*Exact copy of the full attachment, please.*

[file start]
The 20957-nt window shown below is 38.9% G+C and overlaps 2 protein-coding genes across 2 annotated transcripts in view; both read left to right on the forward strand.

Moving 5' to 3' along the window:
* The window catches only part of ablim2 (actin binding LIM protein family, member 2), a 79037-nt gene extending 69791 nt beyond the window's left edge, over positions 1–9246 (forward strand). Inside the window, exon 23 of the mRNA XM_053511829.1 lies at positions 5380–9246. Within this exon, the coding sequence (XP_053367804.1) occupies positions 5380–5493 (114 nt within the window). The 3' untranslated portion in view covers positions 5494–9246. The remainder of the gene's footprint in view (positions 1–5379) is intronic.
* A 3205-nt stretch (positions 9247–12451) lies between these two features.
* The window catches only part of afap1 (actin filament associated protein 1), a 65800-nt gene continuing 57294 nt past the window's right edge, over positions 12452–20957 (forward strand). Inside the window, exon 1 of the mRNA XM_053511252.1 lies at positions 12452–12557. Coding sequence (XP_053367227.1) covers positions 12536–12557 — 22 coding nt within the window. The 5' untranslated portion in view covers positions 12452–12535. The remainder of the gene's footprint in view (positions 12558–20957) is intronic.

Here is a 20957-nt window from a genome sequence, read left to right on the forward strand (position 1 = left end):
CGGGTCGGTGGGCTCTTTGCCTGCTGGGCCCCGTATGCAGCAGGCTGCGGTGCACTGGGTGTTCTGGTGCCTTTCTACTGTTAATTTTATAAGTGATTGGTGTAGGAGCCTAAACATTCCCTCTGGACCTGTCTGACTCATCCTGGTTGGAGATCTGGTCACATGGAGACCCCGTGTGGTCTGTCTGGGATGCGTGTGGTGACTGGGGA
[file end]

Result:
The 20957-nt window shown below is 38.9% G+C and overlaps 2 protein-coding genes across 2 annotated transcripts in view; both read left to right on the forward strand.

Moving 5' to 3' along the window:
* The window catches only part of ablim2 (actin binding LIM protein family, member 2), a 79037-nt gene extending 69791 nt beyond the window's left edge, over positions 1–9246 (forward strand). Inside the window, exon 23 of the mRNA XM_053511829.1 lies at positions 5380–9246. Within this exon, the coding sequence (XP_053367804.1) occupies positions 5380–5493 (114 nt within the window). The 3' untranslated portion in view covers positions 5494–9246. The remainder of the gene's footprint in view (positions 1–5379) is intronic.
* A 3205-nt stretch (positions 9247–12451) lies between these two features.
* The window catches only part of afap1 (actin filament associated protein 1), a 65800-nt gene continuing 57294 nt past the window's right edge, over positions 12452–20957 (forward strand). Inside the window, exon 1 of the mRNA XM_053511252.1 lies at positions 12452–12557. Coding sequence (XP_053367227.1) covers positions 12536–12557 — 22 coding nt within the window. The 5' untranslated portion in view covers positions 12452–12535. The remainder of the gene's footprint in view (positions 12558–20957) is intronic.

Here is a 20957-nt window from a genome sequence, read left to right on the forward strand (position 1 = left end):
CGGGTCGGTGGGCTCTTTGCCTGCTGGGCCCCGTATGCAGCAGGCTGCGGTGCACTGGGTGTTCTGGTGCCTTTCTACTGTTAATTTTATAAGTGATTGGTGTAGGAGCCTAAACATTCCCTCTGGACCTGTCTGACTCATCCTGGTTGGAGATCTGGTCACATGGAGACCCCGTGTGGTCTGTCTGGGATGCGTGTGGTGACTGGGGA